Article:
Capture antibodies (50 μL of 1 mg/mL in 0.05 M sodium carbonate, pH 9.6) were added to coat each well of Immuno 96-microwell plates (9018, Corning Costar, Ithaca, NY, USA) and incubated overnight at 4 °C. After washing wells twice with 0.15 M sodium phosphate buffer, phosphate buffered saline (PBS), pH 7.2, containing 0.05% Tween 20 (PBS-T), blocking buffer (PBS containing 0.05% Tween 20 and 0.5% bovine serum albumin (BSA)) was added and incubated for 30 min at room temperature. After removing blocking buffer, diluted sera (5 times with blocking buffer) were added and incubated for 2 h at room temperature or at 37 °C. After washing wells with PBS-T three times, 50 μL of 0.5 μg/mL biotin-coupled antibodies (detection antibodies) against each cytokine were added to each well and incubated at room temperature for 45 min. After washing with PBS-T three times, streptavidin-horseradish peroxidase (Invitrogen, Camarillo, CA, USA) was added and incubated at room temperature for 45 min, according to the manufacturer’s protocol. After washing wells with PBS-T three times, the substrate solution containing freshly prepared 0.7 mg/mL of o-phenylenediamine dihydrochloride (WAKO Pure Chemical Industries Ltd., Osaka, Japan) in citric acid buffer, pH 5.0, containing 0.006% hydrogen peroxide was added and incubated for 10 min. Reactions were stopped by adding 50 μL of 10% sulfuric acid to each well. Cytokine concentration was estimated by measuring the optical density (OD) at 490 nm using a micro plate reader (Model 680, Bio-Rad, Hercules, CA, USA) and a standard curve. Each cytokine level is expressed as the mean (pg/mL) ± SD.

3.9. Antibodies Used in ELISA

Capture antibodies included: rat anti-mouse IFN-γ antibodies (1 mg/mL), clone R46A2 (Becton Dickinson, Mountain View, CA, USA); rat anti-IL-5 antibodies (1 mg/mL), clone TRFK5 (prepared by Shiro Ono, Osaka Ohtani University, Tondabayashi, Japan); and rat anti-IL17 antibodies (2 mg/mL), clone TC11-18H10.1 (Becton Dickinson). Detection antibodies included: rat anti-mouse IFN-γ antibodies, clone XMG1.2 (Becton Dickinson); rat anti-IL-5 antibodies, clone TRFK4 (Becton Dickinson); and rat anti-IL17 antibodies, clone TC11-8H4.1 (Becton Dickinson).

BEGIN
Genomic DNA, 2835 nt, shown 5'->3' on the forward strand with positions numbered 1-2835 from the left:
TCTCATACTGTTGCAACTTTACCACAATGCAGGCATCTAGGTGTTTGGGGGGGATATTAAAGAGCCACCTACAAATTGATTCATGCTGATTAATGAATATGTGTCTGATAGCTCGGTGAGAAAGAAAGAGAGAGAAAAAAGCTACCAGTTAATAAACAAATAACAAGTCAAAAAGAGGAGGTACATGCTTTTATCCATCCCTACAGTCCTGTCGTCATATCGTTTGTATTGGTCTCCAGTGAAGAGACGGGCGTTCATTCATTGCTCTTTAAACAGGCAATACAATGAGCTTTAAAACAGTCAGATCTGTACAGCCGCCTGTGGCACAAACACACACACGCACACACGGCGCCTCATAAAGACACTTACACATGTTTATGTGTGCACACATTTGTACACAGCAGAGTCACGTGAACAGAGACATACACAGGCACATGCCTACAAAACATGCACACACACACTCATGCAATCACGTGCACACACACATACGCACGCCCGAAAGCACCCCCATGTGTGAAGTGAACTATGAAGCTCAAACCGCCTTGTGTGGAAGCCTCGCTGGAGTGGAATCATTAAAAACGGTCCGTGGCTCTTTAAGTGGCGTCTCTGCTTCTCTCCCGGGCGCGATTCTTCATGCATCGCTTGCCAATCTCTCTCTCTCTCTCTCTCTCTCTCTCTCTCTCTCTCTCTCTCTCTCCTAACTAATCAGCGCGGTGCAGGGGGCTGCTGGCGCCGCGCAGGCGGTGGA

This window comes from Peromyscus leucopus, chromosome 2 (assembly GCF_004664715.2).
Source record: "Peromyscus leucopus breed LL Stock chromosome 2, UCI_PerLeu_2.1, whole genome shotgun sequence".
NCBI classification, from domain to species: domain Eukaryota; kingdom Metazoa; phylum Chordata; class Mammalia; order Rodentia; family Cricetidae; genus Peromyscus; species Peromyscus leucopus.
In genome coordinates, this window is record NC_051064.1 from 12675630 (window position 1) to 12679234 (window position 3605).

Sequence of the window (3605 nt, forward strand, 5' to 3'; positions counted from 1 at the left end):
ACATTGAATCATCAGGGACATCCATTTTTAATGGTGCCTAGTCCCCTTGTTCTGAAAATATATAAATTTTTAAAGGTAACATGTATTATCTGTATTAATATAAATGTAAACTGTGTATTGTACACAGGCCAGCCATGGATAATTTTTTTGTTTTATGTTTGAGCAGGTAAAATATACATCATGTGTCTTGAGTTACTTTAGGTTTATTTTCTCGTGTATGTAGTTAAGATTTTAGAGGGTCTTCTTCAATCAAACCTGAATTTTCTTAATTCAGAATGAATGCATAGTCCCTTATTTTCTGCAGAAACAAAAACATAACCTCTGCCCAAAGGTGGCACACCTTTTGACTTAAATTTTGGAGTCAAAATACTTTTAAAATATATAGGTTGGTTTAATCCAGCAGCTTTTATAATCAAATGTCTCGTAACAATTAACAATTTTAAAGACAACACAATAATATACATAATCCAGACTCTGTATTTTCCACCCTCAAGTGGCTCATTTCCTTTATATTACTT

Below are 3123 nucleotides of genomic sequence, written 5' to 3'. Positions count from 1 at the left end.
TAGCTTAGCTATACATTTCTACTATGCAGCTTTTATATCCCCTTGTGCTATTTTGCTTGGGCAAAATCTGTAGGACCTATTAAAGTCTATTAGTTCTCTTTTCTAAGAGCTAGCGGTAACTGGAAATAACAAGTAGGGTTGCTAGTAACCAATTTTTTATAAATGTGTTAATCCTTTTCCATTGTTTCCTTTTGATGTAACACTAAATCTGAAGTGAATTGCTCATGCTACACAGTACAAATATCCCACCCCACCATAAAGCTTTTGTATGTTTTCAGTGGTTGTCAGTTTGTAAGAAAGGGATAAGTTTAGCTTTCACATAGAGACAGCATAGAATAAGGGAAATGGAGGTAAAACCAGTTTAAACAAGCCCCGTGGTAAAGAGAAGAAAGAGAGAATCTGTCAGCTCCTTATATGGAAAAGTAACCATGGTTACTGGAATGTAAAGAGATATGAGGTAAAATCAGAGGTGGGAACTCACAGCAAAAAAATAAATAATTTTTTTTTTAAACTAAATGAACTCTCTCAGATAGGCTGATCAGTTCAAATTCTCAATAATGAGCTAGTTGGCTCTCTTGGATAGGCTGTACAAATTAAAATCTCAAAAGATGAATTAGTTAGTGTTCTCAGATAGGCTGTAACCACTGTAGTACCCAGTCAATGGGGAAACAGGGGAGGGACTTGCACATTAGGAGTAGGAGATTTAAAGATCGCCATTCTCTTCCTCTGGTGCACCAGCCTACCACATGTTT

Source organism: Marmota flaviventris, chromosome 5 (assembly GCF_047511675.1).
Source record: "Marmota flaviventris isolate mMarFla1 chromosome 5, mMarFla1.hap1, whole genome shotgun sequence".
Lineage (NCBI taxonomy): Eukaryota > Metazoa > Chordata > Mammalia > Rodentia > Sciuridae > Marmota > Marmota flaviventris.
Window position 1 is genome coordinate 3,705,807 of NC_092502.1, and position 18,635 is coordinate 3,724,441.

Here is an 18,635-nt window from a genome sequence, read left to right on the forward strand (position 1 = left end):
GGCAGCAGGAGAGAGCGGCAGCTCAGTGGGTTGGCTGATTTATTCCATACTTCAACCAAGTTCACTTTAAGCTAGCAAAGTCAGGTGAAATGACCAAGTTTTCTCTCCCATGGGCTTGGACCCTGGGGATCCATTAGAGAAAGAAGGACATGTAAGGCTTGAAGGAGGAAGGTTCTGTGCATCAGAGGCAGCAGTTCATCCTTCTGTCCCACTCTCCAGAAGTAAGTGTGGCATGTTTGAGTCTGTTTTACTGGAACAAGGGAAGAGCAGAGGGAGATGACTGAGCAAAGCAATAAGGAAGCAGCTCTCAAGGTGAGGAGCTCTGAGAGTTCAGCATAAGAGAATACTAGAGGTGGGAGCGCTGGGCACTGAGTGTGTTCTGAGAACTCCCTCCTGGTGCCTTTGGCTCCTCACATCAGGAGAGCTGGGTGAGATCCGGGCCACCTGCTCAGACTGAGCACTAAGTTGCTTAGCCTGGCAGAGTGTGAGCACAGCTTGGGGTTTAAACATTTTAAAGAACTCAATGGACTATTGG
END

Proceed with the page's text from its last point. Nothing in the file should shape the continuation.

3.10. Measurement of Eotaxin in Skin

At 48 h after being challenged, mice were sacrificed, and the ears were removed. The ear from each mouse in each experimental group was homogenized with PBS containing 0.1% Tween 20 (100 μL/10 mg tissue), using a mixer mill (MM 300, Retsch, Haan, Germany) with zirconia beads (5 mm) for 2 min at 30 Hz. The homogenates were centrifuged at 12,000× g for 10 min. The supernatants were kept at −80 °C until being assayed. The concentration of eotaxin in the supernatants was measured by a Mouse Eotaxin ELISA kit (Ray Biotech, Inc., Norcross, GA, USA). The sensitivity of the eotaxin assay was >0.01 pg/mg tissue.

3.11. Eosinophil Preparation

Enriched preparations of eosinophils were obtained from the peripheral blood of IL-5-transgenic mice. Eosinophil-enriched cells were obtained by the Percoll density gradient separation method described previously [19], with modification. Briefly, isotonic Percoll was prepared using a 10× solution of Krebs Ringer PBS (KRP; 10 mM sodium phosphate buffer, pH 7.5, containing 154 mM NaCl, 6 mM KCl and 1 mM MgCl2) and diluted with KRP to achieve concentrations of 60%, 70% and 80%. In 15-mL conical polypropylene tubes (BD Falcon 352096, Becton, Dickinson and Company, Franklin Lakes, NJ, USA), 2 mL of cell suspensions of 20 to 50 × 106 cells in KRP were placed, followed by the careful layering of aliquots (2.5 mL) of each concentration of Percoll solution starting with the lowest concentration at the bottom. The tubes were spun at 1000× g for 20 min at room temperature. Eosinophils were extracted from the 70% to 80% Percoll fractions by removing B and T lymphocytes using anti-B220- and anti-Thy1.2-coupled Dynabeads (DYNAL A.S., Oslo, Norway). Briefly, lymphocytes bound to these beads were removed using a permanent magnet. Unbound cells were used as an eosinophil-enriched fraction. To identify eosinophils, aliquots were removed and assessed using eosinophil peroxidase staining as described previously [19]. More than 93% of the cells prepared by this method were eosinophils.